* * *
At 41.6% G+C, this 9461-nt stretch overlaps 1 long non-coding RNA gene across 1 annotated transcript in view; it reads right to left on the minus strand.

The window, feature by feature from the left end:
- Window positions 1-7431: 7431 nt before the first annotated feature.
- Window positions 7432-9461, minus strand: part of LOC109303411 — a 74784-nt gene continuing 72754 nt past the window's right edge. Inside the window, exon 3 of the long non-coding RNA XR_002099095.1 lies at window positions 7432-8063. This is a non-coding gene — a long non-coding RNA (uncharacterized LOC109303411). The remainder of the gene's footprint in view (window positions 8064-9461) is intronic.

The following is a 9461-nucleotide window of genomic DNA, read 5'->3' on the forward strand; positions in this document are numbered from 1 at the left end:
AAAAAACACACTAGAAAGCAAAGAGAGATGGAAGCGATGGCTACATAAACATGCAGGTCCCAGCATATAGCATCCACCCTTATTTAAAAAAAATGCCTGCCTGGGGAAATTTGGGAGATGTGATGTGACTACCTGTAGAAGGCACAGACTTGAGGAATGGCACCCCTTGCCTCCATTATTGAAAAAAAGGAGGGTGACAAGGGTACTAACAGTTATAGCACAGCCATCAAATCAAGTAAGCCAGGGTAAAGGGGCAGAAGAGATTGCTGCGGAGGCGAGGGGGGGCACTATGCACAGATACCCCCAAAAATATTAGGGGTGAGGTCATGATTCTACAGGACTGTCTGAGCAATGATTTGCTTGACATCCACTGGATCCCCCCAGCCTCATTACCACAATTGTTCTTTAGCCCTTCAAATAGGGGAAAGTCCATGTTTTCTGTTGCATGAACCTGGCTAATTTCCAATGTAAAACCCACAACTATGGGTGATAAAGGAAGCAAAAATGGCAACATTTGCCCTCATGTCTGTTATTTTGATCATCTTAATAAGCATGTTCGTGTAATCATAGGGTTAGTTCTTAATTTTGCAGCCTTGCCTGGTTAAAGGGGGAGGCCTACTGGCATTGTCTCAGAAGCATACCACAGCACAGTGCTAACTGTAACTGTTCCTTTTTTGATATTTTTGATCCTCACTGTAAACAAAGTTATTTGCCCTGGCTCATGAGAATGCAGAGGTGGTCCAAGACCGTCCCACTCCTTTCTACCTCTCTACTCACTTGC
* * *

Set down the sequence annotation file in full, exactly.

At 41.6% G+C, this 9461-nt stretch overlaps 1 long non-coding RNA gene across 1 annotated transcript in view; it reads right to left on the minus strand.

The window, feature by feature from the left end:
- Window positions 1-7431: 7431 nt before the first annotated feature.
- Window positions 7432-9461, minus strand: part of LOC109303411 — a 74784-nt gene continuing 72754 nt past the window's right edge. Inside the window, exon 3 of the long non-coding RNA XR_002099095.1 lies at window positions 7432-8063. This is a non-coding gene — a long non-coding RNA (uncharacterized LOC109303411). The remainder of the gene's footprint in view (window positions 8064-9461) is intronic.

The following is a 9461-nucleotide window of genomic DNA, read 5'->3' on the forward strand; positions in this document are numbered from 1 at the left end:
AAAAAACACACTAGAAAGCAAAGAGAGATGGAAGCGATGGCTACATAAACATGCAGGTCCCAGCATATAGCATCCACCCTTATTTAAAAAAAATGCCTGCCTGGGGAAATTTGGGAGATGTGATGTGACTACCTGTAGAAGGCACAGACTTGAGGAATGGCACCCCTTGCCTCCATTATTGAAAAAAAGGAGGGTGACAAGGGTACTAACAGTTATAGCACAGCCATCAAATCAAGTAAGCCAGGGTAAAGGGGCAGAAGAGATTGCTGCGGAGGCGAGGGGGGGCACTATGCACAGATACCCCCAAAAATATTAGGGGTGAGGTCATGATTCTACAGGACTGTCTGAGCAATGATTTGCTTGACATCCACTGGATCCCCCCAGCCTCATTACCACAATTGTTCTTTAGCCCTTCAAATAGGGGAAAGTCCATGTTTTCTGTTGCATGAACCTGGCTAATTTCCAATGTAAAACCCACAACTATGGGTGATAAAGGAAGCAAAAATGGCAACATTTGCCCTCATGTCTGTTATTTTGATCATCTTAATAAGCATGTTCGTGTAATCATAGGGTTAGTTCTTAATTTTGCAGCCTTGCCTGGTTAAAGGGGGAGGCCTACTGGCATTGTCTCAGAAGCATACCACAGCACAGTGCTAACTGTAACTGTTCCTTTTTTGATATTTTTGATCCTCACTGTAAACAAAGTTATTTGCCCTGGCTCATGAGAATGCAGAGGTGGTCCAAGACCGTCCCACTCCTTTCTACCTCTCTACTCACTTGC